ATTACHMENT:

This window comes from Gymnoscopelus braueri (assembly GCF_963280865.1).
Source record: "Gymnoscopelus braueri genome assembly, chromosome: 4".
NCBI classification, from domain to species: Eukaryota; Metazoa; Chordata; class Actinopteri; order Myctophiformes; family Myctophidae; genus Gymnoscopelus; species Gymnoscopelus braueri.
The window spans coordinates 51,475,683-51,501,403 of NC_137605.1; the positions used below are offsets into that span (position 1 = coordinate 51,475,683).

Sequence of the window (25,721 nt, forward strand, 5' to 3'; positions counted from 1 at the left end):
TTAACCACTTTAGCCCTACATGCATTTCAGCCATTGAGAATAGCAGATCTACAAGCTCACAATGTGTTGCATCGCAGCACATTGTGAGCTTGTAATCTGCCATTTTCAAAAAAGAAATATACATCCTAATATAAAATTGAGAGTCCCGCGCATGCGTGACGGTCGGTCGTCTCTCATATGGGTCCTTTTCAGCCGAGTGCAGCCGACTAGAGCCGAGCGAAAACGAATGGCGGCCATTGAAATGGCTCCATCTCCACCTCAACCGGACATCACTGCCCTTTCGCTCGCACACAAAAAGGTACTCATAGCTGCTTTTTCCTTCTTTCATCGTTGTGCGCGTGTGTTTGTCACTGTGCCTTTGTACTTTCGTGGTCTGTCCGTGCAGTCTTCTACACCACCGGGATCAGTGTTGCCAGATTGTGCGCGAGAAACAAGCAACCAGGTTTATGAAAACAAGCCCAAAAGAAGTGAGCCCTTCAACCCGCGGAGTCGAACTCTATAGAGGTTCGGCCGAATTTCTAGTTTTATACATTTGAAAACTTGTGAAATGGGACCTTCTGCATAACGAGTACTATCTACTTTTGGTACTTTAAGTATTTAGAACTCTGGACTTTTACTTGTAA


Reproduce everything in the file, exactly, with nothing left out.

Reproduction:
This window comes from Gymnoscopelus braueri (assembly GCF_963280865.1).
Source record: "Gymnoscopelus braueri genome assembly, chromosome: 4".
NCBI classification, from domain to species: Eukaryota; Metazoa; Chordata; class Actinopteri; order Myctophiformes; family Myctophidae; genus Gymnoscopelus; species Gymnoscopelus braueri.
The window spans coordinates 51,475,683-51,501,403 of NC_137605.1; the positions used below are offsets into that span (position 1 = coordinate 51,475,683).

Sequence of the window (25,721 nt, forward strand, 5' to 3'; positions counted from 1 at the left end):
TTAACCACTTTAGCCCTACATGCATTTCAGCCATTGAGAATAGCAGATCTACAAGCTCACAATGTGTTGCATCGCAGCACATTGTGAGCTTGTAATCTGCCATTTTCAAAAAAGAAATATACATCCTAATATAAAATTGAGAGTCCCGCGCATGCGTGACGGTCGGTCGTCTCTCATATGGGTCCTTTTCAGCCGAGTGCAGCCGACTAGAGCCGAGCGAAAACGAATGGCGGCCATTGAAATGGCTCCATCTCCACCTCAACCGGACATCACTGCCCTTTCGCTCGCACACAAAAAGGTACTCATAGCTGCTTTTTCCTTCTTTCATCGTTGTGCGCGTGTGTTTGTCACTGTGCCTTTGTACTTTCGTGGTCTGTCCGTGCAGTCTTCTACACCACCGGGATCAGTGTTGCCAGATTGTGCGCGAGAAACAAGCAACCAGGTTTATGAAAACAAGCCCAAAAGAAGTGAGCCCTTCAACCCGCGGAGTCGAACTCTATAGAGGTTCGGCCGAATTTCTAGTTTTATACATTTGAAAACTTGTGAAATGGGACCTTCTGCATAACGAGTACTATCTACTTTTGGTACTTTAAGTATTTAGAACTCTGGACTTTTACTTGTAA